New NASA measurements show that the Gulf Stream has not slowed down over the past 15 years. In fact, it may even have sped up slightly.
The Atlantic overturning circulation is a system of currents, including the Gulf Stream, that bring warm surface waters from the tropics northward into the North Atlantic. There, the water cools, sinks to great depths and changes direction.
Without the heat carried by this circulation system, the climate around the North Atlantic - in Europe, North America and North Africa - would probably be a great deal colder.
Until recently, the only direct measurements of the circulation's strength have been from ship-based surveys and a set of moorings in the mid-latitudes. The new technique is based on data from NASA satellite altimeters, which measure changes in the height of the sea surface, as well as data from Argo robotic floats.
Oceanographer Josh Willis of NASA's Jet Propulsion Laboratory in Pasadena was able to calculate changes in the northward-flowing part of the circulation at about 41 degrees latitude, roughly between New York and northern Portugal.
Combining satellite and float measurements, he found no change in the strength of the circulation from 2002 to 2009. Looking further back with satellite altimeter data alone, Willis found evidence that the circulation had sped up about 20 percent from 1993 to 2009.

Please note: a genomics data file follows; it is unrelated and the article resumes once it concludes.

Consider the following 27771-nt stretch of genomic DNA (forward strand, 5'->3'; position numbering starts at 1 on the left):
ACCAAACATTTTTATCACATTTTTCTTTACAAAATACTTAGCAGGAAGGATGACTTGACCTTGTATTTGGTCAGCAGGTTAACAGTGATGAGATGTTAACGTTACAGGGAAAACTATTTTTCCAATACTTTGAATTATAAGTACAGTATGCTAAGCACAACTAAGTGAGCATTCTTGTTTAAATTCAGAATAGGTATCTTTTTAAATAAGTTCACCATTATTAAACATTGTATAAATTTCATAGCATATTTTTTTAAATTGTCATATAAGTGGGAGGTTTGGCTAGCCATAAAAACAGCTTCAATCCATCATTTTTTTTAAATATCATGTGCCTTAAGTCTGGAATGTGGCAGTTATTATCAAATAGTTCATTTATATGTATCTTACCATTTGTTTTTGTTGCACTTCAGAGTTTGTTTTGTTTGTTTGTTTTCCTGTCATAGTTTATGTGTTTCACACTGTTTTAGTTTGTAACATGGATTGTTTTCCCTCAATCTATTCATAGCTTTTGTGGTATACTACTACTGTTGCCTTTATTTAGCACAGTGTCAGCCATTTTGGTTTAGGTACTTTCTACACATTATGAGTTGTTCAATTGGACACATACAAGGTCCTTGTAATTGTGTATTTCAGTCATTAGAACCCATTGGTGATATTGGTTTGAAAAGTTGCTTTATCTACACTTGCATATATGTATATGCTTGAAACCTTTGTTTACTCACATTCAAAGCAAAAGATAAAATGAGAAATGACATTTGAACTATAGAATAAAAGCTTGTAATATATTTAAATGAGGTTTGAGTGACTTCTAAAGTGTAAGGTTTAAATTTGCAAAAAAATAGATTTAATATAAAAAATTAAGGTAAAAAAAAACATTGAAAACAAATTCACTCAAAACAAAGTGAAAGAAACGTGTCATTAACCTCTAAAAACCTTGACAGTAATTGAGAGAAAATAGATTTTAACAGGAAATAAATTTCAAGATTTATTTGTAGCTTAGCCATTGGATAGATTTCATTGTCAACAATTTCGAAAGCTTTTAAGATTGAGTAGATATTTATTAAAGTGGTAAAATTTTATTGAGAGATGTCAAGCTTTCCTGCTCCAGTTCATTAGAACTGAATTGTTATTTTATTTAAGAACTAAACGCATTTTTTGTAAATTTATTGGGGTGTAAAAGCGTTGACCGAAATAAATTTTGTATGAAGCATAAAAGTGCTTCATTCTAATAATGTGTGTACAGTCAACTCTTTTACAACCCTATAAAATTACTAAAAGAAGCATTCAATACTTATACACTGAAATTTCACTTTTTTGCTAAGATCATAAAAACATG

The latest climate models predict the overturning circulation will slow down as greenhouse gases warm the planet and melting ice adds fresh water to the ocean. "Warm, fresh water is lighter and sinks less readily than cold, salty water," Willis explained.
For now, however, there are no signs of a slowdown in the circulation. "The changes we're seeing in overturning strength are probably part of a natural cycle," said Willis. "The slight increase in overturning since 1993 coincides with a decades-long natural pattern of Atlantic heating and cooling."
If or when the overturning circulation slows, the results are unlikely to be dramatic. "No one is predicting another ice age as a result of changes in the Atlantic overturning," said Willis. "Even if the overturning was the Godzilla of climate 12,000 years ago, the climate was much colder then. Models of today's warmer conditions suggest that a slowdown would have a much smaller impact now."